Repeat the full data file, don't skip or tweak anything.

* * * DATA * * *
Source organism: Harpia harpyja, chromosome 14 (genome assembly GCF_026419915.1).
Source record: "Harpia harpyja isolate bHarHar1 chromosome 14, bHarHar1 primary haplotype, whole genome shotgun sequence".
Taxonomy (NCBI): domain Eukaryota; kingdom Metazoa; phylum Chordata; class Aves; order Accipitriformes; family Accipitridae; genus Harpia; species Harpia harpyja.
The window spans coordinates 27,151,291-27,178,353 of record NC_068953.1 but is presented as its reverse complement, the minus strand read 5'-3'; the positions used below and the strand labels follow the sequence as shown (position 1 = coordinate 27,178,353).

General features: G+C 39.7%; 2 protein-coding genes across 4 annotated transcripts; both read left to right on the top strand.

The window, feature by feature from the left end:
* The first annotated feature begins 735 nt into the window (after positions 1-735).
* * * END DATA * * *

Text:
Source organism: Harpia harpyja, chromosome 14 (genome assembly GCF_026419915.1).
Source record: "Harpia harpyja isolate bHarHar1 chromosome 14, bHarHar1 primary haplotype, whole genome shotgun sequence".
Taxonomy (NCBI): domain Eukaryota; kingdom Metazoa; phylum Chordata; class Aves; order Accipitriformes; family Accipitridae; genus Harpia; species Harpia harpyja.
The window spans coordinates 27,151,291-27,178,353 of record NC_068953.1 but is presented as its reverse complement, the minus strand read 5'-3'; the positions used below and the strand labels follow the sequence as shown (position 1 = coordinate 27,178,353).

General features: G+C 39.7%; 2 protein-coding genes across 4 annotated transcripts; both read left to right on the top strand.

The window, feature by feature from the left end:
* The first annotated feature begins 735 nt into the window (after positions 1-735).